Bringing Science to the Art of Messaging — An Experiment on Testing Language
Unlike most companies that come to us for help, this single sign-on platform for educators wasn’t primarily seeking new users. Renowned for removing friction from using tech in the classroom, they were already integrated in over 60% of schools nationwide. This client needed to convince existing users to increase adoption. They also had a new paid product to introduce to the market and needed to shift perception from backend functionality into a powerful ally for helping students achieve more learning goals.
Create messaging that motivated teachers and administrators to become “hi-fidelity” users. How could we help people realize the full potential of their product? Which behavioral strategy would successfully motivate users to change key behaviors?
Although messaging is an art form, we needed science to inform our strategy. We tested multiple behavioral science concepts to see which messaging got the most traction.
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First we needed to unearth some relevant themes. We demoed their products, reviewed their research, and did separate interviews with the executive team. Each theme was then boosted with one of the following behavioral science concepts:
What it is: Making it easier for people to process information by using simple, familiar language.
Why we used it: People said they weren’t sure exactly what the client did and craved more clarity.
What it is: Helping people make decisions by showing them what their peers did in similar situations.
Why we used it: Many teachers and IT professionals look to other districts to discover and share successful strategies.
What it is: Using comparisons so people don’t have to evaluate something in a vacuum.
Why we used it: Users who added more apps to the platform had a much more positive experience using this solution.
We worked with our client to refine the phrasing. The team also requested messaging that was more visionary, so we added a 4th hypotheses: aspirational messaging.
To validate our proposed strategies and get real-world feedback, we interviewed teachers and IT professionals with different levels of satisfaction and adoption.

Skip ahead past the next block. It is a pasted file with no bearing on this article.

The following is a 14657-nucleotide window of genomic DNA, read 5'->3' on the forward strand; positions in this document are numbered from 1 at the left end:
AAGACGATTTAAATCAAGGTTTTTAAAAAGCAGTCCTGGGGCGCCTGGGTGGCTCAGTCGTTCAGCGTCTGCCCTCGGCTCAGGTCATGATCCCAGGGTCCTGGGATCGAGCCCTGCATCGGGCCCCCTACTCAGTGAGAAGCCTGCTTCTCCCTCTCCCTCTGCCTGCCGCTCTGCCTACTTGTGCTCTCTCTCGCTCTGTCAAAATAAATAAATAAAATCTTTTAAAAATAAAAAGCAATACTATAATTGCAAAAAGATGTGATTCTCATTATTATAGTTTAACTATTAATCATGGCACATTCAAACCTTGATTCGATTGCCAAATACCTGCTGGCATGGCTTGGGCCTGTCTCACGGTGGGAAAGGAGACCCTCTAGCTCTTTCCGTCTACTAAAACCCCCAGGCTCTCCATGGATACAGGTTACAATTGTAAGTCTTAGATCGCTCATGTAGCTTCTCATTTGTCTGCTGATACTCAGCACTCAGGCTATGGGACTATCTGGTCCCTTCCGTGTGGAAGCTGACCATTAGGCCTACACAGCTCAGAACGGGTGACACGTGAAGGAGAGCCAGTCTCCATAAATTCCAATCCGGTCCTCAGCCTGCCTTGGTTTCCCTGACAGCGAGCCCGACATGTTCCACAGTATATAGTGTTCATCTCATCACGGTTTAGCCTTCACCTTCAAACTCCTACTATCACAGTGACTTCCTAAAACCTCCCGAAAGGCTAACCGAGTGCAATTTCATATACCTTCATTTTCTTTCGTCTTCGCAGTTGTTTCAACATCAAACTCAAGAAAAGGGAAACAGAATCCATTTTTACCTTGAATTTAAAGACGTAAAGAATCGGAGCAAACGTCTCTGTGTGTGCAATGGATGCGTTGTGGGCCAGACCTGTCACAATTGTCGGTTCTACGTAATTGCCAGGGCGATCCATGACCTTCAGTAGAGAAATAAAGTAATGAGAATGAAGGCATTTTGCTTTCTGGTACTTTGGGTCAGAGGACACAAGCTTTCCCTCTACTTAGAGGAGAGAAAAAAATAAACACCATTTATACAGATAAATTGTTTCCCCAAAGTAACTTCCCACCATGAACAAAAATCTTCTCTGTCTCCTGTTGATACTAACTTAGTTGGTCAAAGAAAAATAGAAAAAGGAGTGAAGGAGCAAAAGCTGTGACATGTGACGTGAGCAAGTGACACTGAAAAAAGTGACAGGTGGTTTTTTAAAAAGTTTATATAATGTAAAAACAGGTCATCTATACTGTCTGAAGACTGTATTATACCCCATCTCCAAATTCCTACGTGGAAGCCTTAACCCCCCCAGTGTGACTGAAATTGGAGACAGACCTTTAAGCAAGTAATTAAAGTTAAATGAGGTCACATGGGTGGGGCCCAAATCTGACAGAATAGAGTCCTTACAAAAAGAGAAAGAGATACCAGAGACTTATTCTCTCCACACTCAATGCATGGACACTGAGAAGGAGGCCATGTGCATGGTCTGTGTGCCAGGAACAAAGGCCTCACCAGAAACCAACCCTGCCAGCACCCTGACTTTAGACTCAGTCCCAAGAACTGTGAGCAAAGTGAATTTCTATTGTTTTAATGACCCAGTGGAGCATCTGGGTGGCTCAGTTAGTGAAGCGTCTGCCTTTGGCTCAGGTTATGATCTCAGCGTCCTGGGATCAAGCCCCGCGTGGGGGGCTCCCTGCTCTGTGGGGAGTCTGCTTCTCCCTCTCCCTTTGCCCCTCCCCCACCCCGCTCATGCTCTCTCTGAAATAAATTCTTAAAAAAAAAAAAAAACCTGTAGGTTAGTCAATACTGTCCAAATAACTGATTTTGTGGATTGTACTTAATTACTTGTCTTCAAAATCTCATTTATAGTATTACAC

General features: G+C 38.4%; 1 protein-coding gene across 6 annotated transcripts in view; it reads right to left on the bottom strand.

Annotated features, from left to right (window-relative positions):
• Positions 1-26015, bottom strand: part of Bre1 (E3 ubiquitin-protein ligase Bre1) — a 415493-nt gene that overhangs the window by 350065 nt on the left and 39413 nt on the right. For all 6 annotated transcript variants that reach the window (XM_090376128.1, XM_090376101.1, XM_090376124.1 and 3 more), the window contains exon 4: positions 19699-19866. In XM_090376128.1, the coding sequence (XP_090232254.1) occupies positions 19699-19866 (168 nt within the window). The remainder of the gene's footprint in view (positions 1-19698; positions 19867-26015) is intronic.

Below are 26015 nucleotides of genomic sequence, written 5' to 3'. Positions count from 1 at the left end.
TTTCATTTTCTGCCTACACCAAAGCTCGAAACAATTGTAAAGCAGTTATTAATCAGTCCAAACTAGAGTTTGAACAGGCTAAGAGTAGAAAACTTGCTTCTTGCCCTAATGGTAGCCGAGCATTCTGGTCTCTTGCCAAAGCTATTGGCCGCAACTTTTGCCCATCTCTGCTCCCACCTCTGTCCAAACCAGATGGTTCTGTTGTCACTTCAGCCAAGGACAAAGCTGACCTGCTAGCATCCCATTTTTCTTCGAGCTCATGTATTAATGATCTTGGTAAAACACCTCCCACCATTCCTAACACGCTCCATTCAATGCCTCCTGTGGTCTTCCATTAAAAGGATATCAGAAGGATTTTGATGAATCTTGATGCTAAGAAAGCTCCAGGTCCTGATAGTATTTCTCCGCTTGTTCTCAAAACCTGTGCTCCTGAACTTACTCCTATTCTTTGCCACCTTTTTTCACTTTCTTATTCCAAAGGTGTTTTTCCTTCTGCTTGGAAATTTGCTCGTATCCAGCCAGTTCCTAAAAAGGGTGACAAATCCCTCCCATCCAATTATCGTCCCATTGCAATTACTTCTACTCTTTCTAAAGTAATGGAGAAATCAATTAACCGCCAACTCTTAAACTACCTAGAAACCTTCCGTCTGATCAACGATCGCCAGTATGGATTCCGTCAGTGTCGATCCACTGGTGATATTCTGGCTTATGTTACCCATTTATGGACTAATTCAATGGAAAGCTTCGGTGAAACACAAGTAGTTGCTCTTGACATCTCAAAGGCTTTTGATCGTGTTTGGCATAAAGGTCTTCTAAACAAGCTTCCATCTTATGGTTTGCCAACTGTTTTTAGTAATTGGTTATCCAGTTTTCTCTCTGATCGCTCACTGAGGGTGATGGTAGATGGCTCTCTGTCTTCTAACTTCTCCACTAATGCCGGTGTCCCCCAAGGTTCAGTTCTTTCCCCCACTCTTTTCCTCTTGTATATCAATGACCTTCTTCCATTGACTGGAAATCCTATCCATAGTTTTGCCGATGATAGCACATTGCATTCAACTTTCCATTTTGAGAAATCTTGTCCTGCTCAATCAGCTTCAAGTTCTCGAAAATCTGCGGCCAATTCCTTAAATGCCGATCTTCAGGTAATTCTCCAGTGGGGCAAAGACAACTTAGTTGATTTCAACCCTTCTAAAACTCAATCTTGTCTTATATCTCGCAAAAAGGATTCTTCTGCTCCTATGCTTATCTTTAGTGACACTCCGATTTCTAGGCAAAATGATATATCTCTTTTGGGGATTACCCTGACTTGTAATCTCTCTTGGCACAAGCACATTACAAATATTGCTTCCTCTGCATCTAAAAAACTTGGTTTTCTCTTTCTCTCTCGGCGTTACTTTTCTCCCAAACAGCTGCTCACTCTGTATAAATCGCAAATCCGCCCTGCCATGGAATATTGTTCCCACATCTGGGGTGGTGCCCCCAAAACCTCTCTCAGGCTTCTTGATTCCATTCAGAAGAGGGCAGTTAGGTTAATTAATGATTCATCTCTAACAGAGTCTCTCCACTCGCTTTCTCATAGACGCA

What we learned:
- Support for processing fluency and social proof.
- Relativity not resonating as strongly as we imagined.
- Evidence for an entirely new hypothesis. (see below)
The Endowment Effect:
What it is: When people already own an object they tend to place more value on it than on an object they didn’t own.
Why we used it: Districts spend a LOT of money on Edtech.
Test All 4 Messages
It’s time to get our message in front of real users. We controlled for participants profession, usage, and years at their job.
We divided the client’s email list into four randomized groups and sent each group a unique subject line and body that featured each hypothesis. We measured both open and click rate to see which hypothesis trigger more participation.
- Open rate: Processing fluency (clarity) and endowment effect were both a modest 8% more effective at getting people to open the email.
- Click rate: Here we saw a significant difference. The endowment and the aspirational messaging increased open rates by just over 50%.
Surveys in the email randomly assigned users to evaluate 1 of each of the 4 messages we wished to test. We asked people to evaluate the message for clarity, the salience of benefits, and level of interest generated by each message.
- Clarity and Benefits: Users rated messages that incorporated processing fluency (clarity) and endowment messages as being on average 11% better at conveying both attributes.
- Interestingly, only the processing fluency message was ranked by users as a message that would encourage them to explore the product more.